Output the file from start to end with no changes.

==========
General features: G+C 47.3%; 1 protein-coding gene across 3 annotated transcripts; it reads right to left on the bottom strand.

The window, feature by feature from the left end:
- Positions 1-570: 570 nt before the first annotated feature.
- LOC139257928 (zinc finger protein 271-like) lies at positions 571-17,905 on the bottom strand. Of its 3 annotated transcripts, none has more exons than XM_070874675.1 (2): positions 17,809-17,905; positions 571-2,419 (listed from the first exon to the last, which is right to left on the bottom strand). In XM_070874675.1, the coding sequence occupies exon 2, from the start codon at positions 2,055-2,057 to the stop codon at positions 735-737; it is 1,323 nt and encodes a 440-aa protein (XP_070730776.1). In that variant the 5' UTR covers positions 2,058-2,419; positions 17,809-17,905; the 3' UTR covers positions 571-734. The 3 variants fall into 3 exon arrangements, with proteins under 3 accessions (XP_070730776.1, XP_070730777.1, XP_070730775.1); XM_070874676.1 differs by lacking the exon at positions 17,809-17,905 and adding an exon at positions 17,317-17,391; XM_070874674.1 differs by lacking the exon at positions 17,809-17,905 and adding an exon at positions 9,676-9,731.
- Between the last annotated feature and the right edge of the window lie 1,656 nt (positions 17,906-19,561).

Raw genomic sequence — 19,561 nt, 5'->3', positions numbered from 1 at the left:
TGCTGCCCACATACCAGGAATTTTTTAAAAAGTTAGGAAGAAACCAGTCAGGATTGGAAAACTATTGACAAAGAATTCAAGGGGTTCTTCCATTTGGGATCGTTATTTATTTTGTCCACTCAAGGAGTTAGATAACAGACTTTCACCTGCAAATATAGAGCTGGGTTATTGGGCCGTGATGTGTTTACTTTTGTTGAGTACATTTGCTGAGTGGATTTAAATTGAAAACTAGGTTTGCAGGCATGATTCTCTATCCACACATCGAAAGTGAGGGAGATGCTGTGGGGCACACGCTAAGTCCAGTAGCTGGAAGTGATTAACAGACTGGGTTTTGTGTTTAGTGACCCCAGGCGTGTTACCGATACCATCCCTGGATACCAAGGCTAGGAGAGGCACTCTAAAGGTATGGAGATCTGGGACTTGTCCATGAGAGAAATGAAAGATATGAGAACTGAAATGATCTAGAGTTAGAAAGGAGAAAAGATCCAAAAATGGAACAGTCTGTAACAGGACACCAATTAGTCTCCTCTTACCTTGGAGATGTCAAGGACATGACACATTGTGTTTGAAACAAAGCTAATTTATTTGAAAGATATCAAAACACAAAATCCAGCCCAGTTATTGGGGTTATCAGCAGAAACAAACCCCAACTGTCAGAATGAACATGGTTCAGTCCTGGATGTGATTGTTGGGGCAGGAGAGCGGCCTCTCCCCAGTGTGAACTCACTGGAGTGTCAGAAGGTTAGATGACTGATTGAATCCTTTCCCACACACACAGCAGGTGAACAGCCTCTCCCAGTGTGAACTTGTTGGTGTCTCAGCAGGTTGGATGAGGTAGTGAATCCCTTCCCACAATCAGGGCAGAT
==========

General features: G+C 47.3%; 1 protein-coding gene across 3 annotated transcripts; it reads right to left on the bottom strand.

The window, feature by feature from the left end:
- Positions 1-570: 570 nt before the first annotated feature.
- LOC139257928 (zinc finger protein 271-like) lies at positions 571-17,905 on the bottom strand. Of its 3 annotated transcripts, none has more exons than XM_070874675.1 (2): positions 17,809-17,905; positions 571-2,419 (listed from the first exon to the last, which is right to left on the bottom strand). In XM_070874675.1, the coding sequence occupies exon 2, from the start codon at positions 2,055-2,057 to the stop codon at positions 735-737; it is 1,323 nt and encodes a 440-aa protein (XP_070730776.1). In that variant the 5' UTR covers positions 2,058-2,419; positions 17,809-17,905; the 3' UTR covers positions 571-734. The 3 variants fall into 3 exon arrangements, with proteins under 3 accessions (XP_070730776.1, XP_070730777.1, XP_070730775.1); XM_070874676.1 differs by lacking the exon at positions 17,809-17,905 and adding an exon at positions 17,317-17,391; XM_070874674.1 differs by lacking the exon at positions 17,809-17,905 and adding an exon at positions 9,676-9,731.
- Between the last annotated feature and the right edge of the window lie 1,656 nt (positions 17,906-19,561).

Raw genomic sequence — 19,561 nt, 5'->3', positions numbered from 1 at the left:
TGCTGCCCACATACCAGGAATTTTTTAAAAAGTTAGGAAGAAACCAGTCAGGATTGGAAAACTATTGACAAAGAATTCAAGGGGTTCTTCCATTTGGGATCGTTATTTATTTTGTCCACTCAAGGAGTTAGATAACAGACTTTCACCTGCAAATATAGAGCTGGGTTATTGGGCCGTGATGTGTTTACTTTTGTTGAGTACATTTGCTGAGTGGATTTAAATTGAAAACTAGGTTTGCAGGCATGATTCTCTATCCACACATCGAAAGTGAGGGAGATGCTGTGGGGCACACGCTAAGTCCAGTAGCTGGAAGTGATTAACAGACTGGGTTTTGTGTTTAGTGACCCCAGGCGTGTTACCGATACCATCCCTGGATACCAAGGCTAGGAGAGGCACTCTAAAGGTATGGAGATCTGGGACTTGTCCATGAGAGAAATGAAAGATATGAGAACTGAAATGATCTAGAGTTAGAAAGGAGAAAAGATCCAAAAATGGAACAGTCTGTAACAGGACACCAATTAGTCTCCTCTTACCTTGGAGATGTCAAGGACATGACACATTGTGTTTGAAACAAAGCTAATTTATTTGAAAGATATCAAAACACAAAATCCAGCCCAGTTATTGGGGTTATCAGCAGAAACAAACCCCAACTGTCAGAATGAACATGGTTCAGTCCTGGATGTGATTGTTGGGGCAGGAGAGCGGCCTCTCCCCAGTGTGAACTCACTGGAGTGTCAGAAGGTTAGATGACTGATTGAATCCTTTCCCACACACACAGCAGGTGAACAGCCTCTCCCAGTGTGAACTTGTTGGTGTCTCAGCAGGTTGGATGAGGTAGTGAATCCCTTCCCACAATCAGGGCAGAT